Mr. Shawn, as the playwright, keeps returning to themes of authenticity, self and changes over time. Can there even be an authentic self if yesterday’s self is different from today’s, which is different from tomorrow’s? Jack is authentic for aspiring to be more intellectual than he is; the intellectuals are inauthentic for sympathizing (maybe?) with the dirt-eaters while enjoying the favor of the regime (I think?). Jack is the only one to survive, the last to remember an intellectual culture he admired but never quite understood—its designated mourner.
As for your humble reviewer, I am clever enough to admire The Designated Mourner, even if I don’t quite understand it.
I can also enjoy an entertaining piece of fluff even when I don’t particularly admire it. That millions of Americans feel that way is the successful business proposition behind our many reality-TV shows. It also provides a perfect descriptor for Nobody Loves You, a fairly predictable pop-musical sendup of reality dating competitions that opened last week at the Second Stage Theatre and offers a frothy, if non-
filling, good time.
Jeff (Bryan Fenkart) is a philosophy grad student who goes on a glossy reality show called Nobody Loves You—it’s the “you’re fired”-style catchphrase that each week’s loser hears as he or she is escorted away—in an effort to win back his ex-girlfriend, who’s obsessed with the show. When it turns out that she’s not also in the cast, Jeff decides to stick around to investigate the disconnect between reality and “reality.” Soon enough, he falls for an earnest production assistant, Jenny (Aleque Reid), who really wants to be a filmmaker, and—wouldn’t you know it?—despite the producers’ efforts to quash their love (or milk it for ratings) they end up living happily ever after.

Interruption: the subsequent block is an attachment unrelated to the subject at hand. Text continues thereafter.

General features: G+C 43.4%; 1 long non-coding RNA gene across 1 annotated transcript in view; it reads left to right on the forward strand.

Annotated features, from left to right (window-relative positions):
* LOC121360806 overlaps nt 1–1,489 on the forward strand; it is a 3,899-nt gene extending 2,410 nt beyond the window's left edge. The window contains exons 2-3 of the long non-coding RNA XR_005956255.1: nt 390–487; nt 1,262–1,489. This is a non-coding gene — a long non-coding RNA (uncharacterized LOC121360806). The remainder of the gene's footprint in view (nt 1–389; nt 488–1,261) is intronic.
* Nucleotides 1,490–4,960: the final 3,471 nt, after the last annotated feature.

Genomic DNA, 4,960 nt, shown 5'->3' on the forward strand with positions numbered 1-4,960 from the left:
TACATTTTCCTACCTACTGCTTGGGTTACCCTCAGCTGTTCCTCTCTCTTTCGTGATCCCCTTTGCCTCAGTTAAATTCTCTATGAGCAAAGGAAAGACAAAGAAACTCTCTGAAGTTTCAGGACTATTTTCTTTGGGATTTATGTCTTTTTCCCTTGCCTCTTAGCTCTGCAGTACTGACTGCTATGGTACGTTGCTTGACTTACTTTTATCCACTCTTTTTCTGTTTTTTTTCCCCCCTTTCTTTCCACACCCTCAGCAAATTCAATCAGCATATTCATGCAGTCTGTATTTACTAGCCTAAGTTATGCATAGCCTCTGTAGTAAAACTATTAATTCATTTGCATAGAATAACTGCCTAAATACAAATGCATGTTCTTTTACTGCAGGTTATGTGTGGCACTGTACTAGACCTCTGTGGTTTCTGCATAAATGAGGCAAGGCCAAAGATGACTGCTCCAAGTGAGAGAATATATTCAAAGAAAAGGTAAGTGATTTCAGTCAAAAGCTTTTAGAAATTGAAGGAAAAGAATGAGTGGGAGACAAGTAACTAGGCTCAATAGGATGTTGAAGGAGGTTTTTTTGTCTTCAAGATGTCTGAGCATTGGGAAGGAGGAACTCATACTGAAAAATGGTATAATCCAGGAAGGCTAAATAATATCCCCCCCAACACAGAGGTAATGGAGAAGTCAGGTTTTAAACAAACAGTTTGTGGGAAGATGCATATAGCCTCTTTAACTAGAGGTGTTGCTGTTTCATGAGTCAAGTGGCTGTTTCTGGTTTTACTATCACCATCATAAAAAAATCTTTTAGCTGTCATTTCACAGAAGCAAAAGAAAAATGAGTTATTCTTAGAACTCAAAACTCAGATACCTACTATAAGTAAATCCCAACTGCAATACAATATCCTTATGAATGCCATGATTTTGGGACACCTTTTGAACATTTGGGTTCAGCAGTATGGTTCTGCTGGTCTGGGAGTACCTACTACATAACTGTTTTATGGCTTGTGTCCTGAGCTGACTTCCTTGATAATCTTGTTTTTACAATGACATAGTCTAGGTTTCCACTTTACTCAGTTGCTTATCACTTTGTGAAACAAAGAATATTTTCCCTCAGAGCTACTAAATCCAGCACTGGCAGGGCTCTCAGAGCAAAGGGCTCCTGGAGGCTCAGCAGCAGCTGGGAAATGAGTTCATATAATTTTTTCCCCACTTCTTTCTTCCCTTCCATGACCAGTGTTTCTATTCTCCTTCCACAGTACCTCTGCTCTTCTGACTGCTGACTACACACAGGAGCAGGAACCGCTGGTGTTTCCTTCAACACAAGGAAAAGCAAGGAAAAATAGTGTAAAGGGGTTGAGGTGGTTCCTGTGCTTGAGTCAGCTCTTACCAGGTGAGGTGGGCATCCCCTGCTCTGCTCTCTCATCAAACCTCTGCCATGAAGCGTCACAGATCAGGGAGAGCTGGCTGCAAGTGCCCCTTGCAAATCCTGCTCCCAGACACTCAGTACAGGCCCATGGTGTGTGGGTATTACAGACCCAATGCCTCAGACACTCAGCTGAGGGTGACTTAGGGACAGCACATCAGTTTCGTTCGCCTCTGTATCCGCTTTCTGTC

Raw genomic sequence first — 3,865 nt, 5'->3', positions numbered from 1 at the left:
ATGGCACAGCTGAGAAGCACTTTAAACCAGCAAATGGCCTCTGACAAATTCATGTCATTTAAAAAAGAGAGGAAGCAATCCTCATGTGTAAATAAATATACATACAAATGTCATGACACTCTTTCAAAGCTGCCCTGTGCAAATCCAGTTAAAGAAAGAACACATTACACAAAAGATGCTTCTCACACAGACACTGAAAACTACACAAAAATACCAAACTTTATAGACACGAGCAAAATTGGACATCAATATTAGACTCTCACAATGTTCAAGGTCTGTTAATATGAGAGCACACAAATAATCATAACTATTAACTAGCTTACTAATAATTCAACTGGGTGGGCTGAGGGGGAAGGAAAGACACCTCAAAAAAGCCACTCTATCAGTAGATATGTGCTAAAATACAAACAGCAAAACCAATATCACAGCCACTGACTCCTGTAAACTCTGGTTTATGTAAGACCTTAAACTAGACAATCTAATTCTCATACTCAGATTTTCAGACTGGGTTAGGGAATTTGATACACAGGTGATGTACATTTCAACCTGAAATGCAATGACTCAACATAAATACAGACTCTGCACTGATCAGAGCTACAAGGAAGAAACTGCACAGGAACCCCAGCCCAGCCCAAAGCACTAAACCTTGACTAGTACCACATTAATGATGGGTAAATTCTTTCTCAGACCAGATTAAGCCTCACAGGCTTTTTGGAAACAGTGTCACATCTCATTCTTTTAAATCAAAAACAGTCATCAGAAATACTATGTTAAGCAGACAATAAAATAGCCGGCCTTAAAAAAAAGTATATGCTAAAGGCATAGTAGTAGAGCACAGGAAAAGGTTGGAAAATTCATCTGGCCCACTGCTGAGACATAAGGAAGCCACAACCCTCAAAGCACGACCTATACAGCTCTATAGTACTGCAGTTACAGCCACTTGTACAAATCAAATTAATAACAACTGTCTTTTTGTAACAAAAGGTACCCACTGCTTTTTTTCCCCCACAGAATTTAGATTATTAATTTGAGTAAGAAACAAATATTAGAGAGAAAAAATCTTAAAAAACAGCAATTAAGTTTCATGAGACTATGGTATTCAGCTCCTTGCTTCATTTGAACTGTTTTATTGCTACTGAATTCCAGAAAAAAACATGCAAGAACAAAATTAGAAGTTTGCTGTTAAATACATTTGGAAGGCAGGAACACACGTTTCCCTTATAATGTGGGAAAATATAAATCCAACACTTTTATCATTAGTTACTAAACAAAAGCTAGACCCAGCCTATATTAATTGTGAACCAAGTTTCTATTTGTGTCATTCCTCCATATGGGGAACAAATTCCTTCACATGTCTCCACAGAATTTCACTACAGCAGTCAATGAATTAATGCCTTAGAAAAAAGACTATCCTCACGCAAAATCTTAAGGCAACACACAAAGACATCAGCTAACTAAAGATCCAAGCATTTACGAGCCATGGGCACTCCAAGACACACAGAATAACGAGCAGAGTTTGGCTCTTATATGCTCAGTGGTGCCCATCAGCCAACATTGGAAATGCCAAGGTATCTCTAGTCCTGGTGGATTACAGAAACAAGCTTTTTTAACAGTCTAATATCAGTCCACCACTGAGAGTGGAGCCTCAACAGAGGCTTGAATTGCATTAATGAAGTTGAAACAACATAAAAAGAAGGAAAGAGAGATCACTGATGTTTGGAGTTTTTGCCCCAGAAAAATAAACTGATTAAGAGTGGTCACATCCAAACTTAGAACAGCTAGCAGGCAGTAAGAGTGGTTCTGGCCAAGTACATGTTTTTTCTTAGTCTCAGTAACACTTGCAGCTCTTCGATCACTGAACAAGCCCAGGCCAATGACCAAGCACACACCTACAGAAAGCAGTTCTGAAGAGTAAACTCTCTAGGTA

The musical, with a book by Itamar Moses (he co-wrote the lyrics with Gaby Alter, who wrote the music), works least well when it tries to be profound and high-minded about reality TV’s representation of reality. It’s an area that has been well mined, and more effectively so, all the way back in Albert Brooks’s first film, Real Life. The plot mechanics can also feel forced, from the producers allowing Jeff to leave the show’s “house” to hang out with Jenny backstage to Jeff’s initial selection to be on the show as a Howard Beale-ian truth-teller.
But as Nobody Loves You settles into pure reality-TV mockery, it becomes a delicious if junky treat. There’s the de rigueur smarmy, shellacked host, Bryon (Heath Calvert), a series of parodic reality-TV touches, from the Cupid Sceptre, which confers on its holder the right to pick rooming assignments, to the Locker of Desire, into which competitors can slip notes, to the Balance Beam of Love, one of the challenges couples must face. Leslie Kritzer is typically excellent as the canny producer; Autumn Hurlbert and Rory O’Malley are hilarious as standard-issue meathead reality contestants. (Mr. O’Malley is even better as Evan, Jenny’s TV-obsessed, Twitter-ing roommate.) Mr. Alter’s score is upbeat and engaging, and if the direction by Michelle Tattenbaum is perfectly adequate, the choreography by Mandy Moore (yes, that Mandy Moore) is flashy, fun and spot-on.
Which is all to say: nobody is going to love Nobody Loves You, but it’s very easy to like it.